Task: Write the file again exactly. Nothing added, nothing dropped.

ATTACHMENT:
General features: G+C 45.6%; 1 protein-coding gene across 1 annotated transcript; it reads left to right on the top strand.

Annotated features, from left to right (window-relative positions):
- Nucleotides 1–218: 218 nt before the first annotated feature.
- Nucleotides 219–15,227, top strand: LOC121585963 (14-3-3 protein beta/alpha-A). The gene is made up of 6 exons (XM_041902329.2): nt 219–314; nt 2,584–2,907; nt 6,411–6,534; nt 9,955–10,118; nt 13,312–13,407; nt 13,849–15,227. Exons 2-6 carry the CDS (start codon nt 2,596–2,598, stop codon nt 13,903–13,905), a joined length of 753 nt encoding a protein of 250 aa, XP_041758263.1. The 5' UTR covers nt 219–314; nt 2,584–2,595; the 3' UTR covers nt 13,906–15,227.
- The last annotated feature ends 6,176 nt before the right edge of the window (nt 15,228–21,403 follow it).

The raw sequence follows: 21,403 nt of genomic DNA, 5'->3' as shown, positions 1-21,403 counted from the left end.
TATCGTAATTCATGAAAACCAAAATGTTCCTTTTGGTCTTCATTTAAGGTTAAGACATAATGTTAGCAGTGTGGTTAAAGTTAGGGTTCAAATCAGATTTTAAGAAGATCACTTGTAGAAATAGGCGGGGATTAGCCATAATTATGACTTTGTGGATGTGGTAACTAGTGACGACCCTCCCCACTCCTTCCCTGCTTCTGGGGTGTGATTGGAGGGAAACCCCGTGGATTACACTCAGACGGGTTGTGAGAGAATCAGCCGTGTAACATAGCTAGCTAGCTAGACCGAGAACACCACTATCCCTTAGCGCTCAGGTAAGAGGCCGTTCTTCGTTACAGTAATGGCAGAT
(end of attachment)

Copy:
General features: G+C 45.6%; 1 protein-coding gene across 1 annotated transcript; it reads left to right on the top strand.

Annotated features, from left to right (window-relative positions):
- Nucleotides 1–218: 218 nt before the first annotated feature.
- Nucleotides 219–15,227, top strand: LOC121585963 (14-3-3 protein beta/alpha-A). The gene is made up of 6 exons (XM_041902329.2): nt 219–314; nt 2,584–2,907; nt 6,411–6,534; nt 9,955–10,118; nt 13,312–13,407; nt 13,849–15,227. Exons 2-6 carry the CDS (start codon nt 2,596–2,598, stop codon nt 13,903–13,905), a joined length of 753 nt encoding a protein of 250 aa, XP_041758263.1. The 5' UTR covers nt 219–314; nt 2,584–2,595; the 3' UTR covers nt 13,906–15,227.
- The last annotated feature ends 6,176 nt before the right edge of the window (nt 15,228–21,403 follow it).

The raw sequence follows: 21,403 nt of genomic DNA, 5'->3' as shown, positions 1-21,403 counted from the left end.
TATCGTAATTCATGAAAACCAAAATGTTCCTTTTGGTCTTCATTTAAGGTTAAGACATAATGTTAGCAGTGTGGTTAAAGTTAGGGTTCAAATCAGATTTTAAGAAGATCACTTGTAGAAATAGGCGGGGATTAGCCATAATTATGACTTTGTGGATGTGGTAACTAGTGACGACCCTCCCCACTCCTTCCCTGCTTCTGGGGTGTGATTGGAGGGAAACCCCGTGGATTACACTCAGACGGGTTGTGAGAGAATCAGCCGTGTAACATAGCTAGCTAGCTAGACCGAGAACACCACTATCCCTTAGCGCTCAGGTAAGAGGCCGTTCTTCGTTACAGTAATGGCAGAT